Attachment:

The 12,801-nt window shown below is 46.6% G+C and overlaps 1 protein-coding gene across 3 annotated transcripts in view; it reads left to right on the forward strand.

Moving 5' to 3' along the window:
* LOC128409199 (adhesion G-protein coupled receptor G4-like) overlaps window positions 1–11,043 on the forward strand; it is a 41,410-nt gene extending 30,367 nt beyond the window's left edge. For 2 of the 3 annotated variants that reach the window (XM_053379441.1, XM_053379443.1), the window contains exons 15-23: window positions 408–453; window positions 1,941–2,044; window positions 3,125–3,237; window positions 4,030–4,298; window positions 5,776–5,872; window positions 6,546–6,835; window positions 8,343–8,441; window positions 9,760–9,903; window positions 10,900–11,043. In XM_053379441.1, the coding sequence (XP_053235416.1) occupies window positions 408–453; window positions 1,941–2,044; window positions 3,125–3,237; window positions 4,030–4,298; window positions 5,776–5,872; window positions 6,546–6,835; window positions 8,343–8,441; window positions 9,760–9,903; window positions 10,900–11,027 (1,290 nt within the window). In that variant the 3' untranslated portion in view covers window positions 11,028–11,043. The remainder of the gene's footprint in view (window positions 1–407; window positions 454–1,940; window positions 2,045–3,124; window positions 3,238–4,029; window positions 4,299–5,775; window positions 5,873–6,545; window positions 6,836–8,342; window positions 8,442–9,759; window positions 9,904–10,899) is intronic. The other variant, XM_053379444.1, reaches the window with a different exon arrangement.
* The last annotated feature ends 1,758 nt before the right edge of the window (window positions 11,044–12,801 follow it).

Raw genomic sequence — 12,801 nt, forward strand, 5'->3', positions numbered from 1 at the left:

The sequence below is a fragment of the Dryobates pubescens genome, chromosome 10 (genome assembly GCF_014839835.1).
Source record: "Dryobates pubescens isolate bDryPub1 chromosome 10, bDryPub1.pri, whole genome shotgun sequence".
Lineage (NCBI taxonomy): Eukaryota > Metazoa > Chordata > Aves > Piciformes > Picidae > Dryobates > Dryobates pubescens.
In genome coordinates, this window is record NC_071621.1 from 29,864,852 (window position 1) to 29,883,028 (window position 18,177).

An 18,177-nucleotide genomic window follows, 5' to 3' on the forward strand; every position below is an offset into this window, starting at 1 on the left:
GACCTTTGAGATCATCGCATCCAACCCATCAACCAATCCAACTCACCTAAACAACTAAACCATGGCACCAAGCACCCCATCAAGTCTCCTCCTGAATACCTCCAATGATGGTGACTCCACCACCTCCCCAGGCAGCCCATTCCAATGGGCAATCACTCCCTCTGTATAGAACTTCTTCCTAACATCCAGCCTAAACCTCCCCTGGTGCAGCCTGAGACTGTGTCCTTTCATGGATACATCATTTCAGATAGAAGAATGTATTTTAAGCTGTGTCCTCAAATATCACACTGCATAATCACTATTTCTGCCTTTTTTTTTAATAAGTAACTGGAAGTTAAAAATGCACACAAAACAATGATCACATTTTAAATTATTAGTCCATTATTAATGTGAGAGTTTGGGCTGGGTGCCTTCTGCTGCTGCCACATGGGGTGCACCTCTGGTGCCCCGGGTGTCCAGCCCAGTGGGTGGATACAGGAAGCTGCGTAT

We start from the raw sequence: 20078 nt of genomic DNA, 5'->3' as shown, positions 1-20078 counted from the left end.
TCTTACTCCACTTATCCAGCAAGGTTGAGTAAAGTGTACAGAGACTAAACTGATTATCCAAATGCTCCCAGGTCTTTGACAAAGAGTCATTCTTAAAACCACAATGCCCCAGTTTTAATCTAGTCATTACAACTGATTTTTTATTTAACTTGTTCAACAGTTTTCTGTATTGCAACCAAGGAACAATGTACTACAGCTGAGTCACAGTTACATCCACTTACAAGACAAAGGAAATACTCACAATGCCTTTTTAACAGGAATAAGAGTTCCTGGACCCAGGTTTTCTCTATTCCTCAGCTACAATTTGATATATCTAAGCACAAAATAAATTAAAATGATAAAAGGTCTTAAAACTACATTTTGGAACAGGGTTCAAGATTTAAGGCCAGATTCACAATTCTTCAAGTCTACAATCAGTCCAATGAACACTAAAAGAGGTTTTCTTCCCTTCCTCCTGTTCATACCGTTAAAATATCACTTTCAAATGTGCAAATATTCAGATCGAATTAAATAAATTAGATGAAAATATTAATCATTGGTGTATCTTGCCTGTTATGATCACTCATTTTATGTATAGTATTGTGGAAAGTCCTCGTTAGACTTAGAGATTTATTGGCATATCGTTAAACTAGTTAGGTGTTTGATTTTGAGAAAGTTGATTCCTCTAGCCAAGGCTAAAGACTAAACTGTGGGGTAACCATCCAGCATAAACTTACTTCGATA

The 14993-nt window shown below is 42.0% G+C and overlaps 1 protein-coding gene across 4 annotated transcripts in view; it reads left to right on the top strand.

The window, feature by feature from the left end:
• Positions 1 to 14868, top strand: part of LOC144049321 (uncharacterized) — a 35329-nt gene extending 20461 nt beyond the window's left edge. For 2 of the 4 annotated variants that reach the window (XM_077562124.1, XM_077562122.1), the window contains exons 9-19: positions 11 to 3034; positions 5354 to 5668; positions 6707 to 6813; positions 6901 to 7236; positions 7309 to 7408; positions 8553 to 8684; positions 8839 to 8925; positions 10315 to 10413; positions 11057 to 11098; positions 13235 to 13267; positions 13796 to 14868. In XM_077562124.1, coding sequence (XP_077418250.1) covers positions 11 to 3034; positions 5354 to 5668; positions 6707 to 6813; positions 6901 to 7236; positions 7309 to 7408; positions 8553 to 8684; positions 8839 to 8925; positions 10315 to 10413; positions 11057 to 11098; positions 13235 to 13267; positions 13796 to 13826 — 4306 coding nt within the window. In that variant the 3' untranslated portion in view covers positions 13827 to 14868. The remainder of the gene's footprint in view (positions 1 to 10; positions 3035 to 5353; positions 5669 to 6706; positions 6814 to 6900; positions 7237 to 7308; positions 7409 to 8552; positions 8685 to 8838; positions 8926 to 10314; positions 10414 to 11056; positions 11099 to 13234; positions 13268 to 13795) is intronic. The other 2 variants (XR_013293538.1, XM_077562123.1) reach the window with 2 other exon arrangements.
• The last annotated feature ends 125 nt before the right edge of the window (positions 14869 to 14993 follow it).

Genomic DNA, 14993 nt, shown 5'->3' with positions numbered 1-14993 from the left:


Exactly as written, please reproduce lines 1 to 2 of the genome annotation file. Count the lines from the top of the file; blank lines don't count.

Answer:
The 12,801-nt window shown below is 46.6% G+C and overlaps 1 protein-coding gene across 3 annotated transcripts in view; it reads left to right on the forward strand.

Moving 5' to 3' along the window: